Original photo from the archives of S.P.H.S.©
There was a fascination in the name "BAILEY GATZERT" to old-timers on the waterfronts of Puget Sound. There was an air of grandeur about the famed vessel. She was a floating palace in her day. The BAILEY GATZERT met the fate of all ships a number of years ago, but her memory still lives––on Puget Sound and the Columbia River.
The famed stern-wheeler's nameplate, a weather-beaten piece of timber, has adorned a wall in the offices of the The Marine Digest in the Canadian National Terminal on the Seattle waterfront ever since she reached the end of her career. Jackson B. Corbet, editor and publisher says it is not unusual for some stranger to come into his office and ask for the privilege of sitting down and gazing at the plate with affection and reverence. 'They come from all over––the Columbia River, San Francisco and Los Angeles,' Corbet said.
On Puget Sound, the BAILEY GATZERT is remembered chiefly for her great record in the Seattle-Tacoma and Seattle-Bremerton routes, but she also operated between Seattle and Olympia, plying in this service more than a year in the early part of her career.
With her wheel, twenty-two feet in diameter, churning the waters of the sound, the BAILEY GATZERT defeated the swift sternwheeler GREYHOUND in an exciting race. Later she left the sidewheeler T.J. POTTER astern in one of the most furious races in the history of the Sound.
177.3' x 32.3' x 8'
Original photo from the S.P.H.S.©
In 1891 her original owners sold the BAILEY to the Columbia River & Puget Sound Navigation Co, which immediately transferred her to the Seattle-Olympia route. In 1892, the vessel went to the Columbia River. The BAILEY GATZERT's career on the Columbia and her subsequent return to Puget Sound to become one of the queens of the inland sea is an interesting chapter in the history of navigation in this region.
The BAILEY GATZERT was the finest vessel of her day plying inland waters. Her interior decorations were carried out under the direction of an English artist named Harnett. The panels in her engine room were the work of Capt. Howard Pemfield, who was first to hold the position of mate in the vessel. The GATZERTS's first master was Capt. George I. Hill, who had as his engineer, Charles Follett.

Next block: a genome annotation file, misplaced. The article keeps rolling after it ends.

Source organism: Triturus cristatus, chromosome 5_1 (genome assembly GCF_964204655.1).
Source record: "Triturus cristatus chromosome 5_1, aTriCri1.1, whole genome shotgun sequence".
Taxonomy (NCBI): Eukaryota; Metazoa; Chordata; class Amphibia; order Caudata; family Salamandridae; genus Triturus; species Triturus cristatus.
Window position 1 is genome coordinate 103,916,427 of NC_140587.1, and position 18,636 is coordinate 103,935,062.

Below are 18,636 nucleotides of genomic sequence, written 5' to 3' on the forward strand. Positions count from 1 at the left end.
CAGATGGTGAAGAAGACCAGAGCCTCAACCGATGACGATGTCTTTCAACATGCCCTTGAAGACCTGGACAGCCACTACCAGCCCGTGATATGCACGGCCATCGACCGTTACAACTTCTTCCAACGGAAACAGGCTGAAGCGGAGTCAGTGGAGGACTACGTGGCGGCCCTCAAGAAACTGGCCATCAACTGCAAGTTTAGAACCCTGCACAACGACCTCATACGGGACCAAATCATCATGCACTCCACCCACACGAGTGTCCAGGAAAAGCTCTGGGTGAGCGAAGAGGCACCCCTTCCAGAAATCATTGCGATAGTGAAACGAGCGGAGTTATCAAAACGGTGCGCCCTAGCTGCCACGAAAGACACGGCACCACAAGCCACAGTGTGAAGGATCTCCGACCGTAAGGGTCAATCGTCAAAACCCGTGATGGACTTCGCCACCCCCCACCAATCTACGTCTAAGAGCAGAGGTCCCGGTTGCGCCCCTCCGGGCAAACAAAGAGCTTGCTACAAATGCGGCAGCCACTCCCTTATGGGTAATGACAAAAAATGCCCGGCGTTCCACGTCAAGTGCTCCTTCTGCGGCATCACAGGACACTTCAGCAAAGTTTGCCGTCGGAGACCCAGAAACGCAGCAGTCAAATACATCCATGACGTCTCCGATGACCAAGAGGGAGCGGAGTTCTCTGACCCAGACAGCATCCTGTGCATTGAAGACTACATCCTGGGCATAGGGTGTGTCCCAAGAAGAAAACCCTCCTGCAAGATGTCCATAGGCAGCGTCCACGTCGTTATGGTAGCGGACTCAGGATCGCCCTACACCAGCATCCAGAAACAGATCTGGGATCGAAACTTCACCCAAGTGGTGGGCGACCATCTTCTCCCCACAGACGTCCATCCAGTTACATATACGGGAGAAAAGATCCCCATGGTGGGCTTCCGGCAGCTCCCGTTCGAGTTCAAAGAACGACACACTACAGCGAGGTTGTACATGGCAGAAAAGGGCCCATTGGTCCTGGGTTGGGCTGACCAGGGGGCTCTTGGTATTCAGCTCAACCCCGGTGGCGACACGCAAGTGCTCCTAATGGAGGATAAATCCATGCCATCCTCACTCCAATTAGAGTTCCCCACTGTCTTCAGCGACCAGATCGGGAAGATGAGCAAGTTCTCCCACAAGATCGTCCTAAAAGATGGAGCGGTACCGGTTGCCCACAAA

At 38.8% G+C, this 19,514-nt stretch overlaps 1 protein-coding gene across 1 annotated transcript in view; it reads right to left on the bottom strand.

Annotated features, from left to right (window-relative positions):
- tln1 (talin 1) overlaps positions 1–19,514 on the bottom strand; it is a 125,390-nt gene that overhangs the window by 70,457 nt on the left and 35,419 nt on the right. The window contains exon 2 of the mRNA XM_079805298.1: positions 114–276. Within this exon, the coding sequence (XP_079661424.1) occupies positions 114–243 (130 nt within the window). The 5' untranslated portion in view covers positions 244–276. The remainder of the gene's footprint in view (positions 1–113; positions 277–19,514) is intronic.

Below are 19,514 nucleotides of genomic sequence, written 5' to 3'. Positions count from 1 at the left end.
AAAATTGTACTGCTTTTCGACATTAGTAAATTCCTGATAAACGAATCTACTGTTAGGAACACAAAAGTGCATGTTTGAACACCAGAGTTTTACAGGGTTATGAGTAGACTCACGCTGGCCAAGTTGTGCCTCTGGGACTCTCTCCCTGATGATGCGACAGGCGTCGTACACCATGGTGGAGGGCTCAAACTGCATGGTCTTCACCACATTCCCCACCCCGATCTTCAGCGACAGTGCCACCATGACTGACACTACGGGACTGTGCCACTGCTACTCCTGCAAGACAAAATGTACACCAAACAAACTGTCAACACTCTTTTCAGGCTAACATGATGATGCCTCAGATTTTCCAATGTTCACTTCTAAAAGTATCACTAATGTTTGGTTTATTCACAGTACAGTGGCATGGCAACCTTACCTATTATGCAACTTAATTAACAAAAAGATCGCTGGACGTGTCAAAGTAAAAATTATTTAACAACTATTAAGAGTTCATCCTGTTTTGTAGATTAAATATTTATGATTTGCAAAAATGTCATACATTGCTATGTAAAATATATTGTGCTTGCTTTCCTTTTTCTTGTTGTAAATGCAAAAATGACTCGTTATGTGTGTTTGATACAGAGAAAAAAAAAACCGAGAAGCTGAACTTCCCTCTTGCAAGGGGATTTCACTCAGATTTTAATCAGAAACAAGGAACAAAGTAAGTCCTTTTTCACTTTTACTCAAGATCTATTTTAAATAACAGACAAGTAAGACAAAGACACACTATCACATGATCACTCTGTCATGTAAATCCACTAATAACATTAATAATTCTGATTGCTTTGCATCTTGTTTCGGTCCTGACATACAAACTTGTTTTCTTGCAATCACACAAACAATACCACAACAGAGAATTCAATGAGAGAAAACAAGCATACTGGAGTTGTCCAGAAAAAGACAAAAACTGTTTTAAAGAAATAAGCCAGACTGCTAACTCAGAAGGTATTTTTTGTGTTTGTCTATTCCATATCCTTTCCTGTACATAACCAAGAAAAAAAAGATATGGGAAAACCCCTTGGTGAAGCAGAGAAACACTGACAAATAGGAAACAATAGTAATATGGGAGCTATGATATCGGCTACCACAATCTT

Skippers of the BAILEY GATZERT included Capt. Harry Anderson, now port captain of the Puget Sound Navigation Co; Capt. Gilbert Parker, who took the GATZERT to the Columbia River in 1892, and Capt. R. B. Holbrook, who brought the vessel to Seattle in 1918 after she had been sold by The Dalles, Portland & Astoria Navigation Co to the Navy Yard Route.
In the spring of 1920, the BAILEY GATZERT became the first automobile ferry between Seattle and Bremerton. The vessel was named for Bailey Gatzert, one of Seattle's most widely known pioneers, who came to this city in 1869. He was a member of the City Council in 1872 and 1877 and was elected mayor in 1875.
Bailey Gatzert helped to organize the Seattle Drydock & Shipbuilding Co and was its first president. He died 19 April 1893 and as a tribute to a life rich in ability, enterprise and charity, one of Puget Sound's most remarkable steamboats was named in his honor."
Below notes from H.W. McCurdy's Marine History of the PNW. Newell, Gordon. (1966)
The BAILEY GATZERT was extremely popular during the Lewis & Clark Exposition of this year and a popular song, the Bailey Gatzert March was published.
She was reconstructed with heavier hull & engines.
Her whistle, one of the most melodious among the Northwest steamboats, and her ornate name board are preserved by Seattle's Museum of History and Industry on South Lake Union.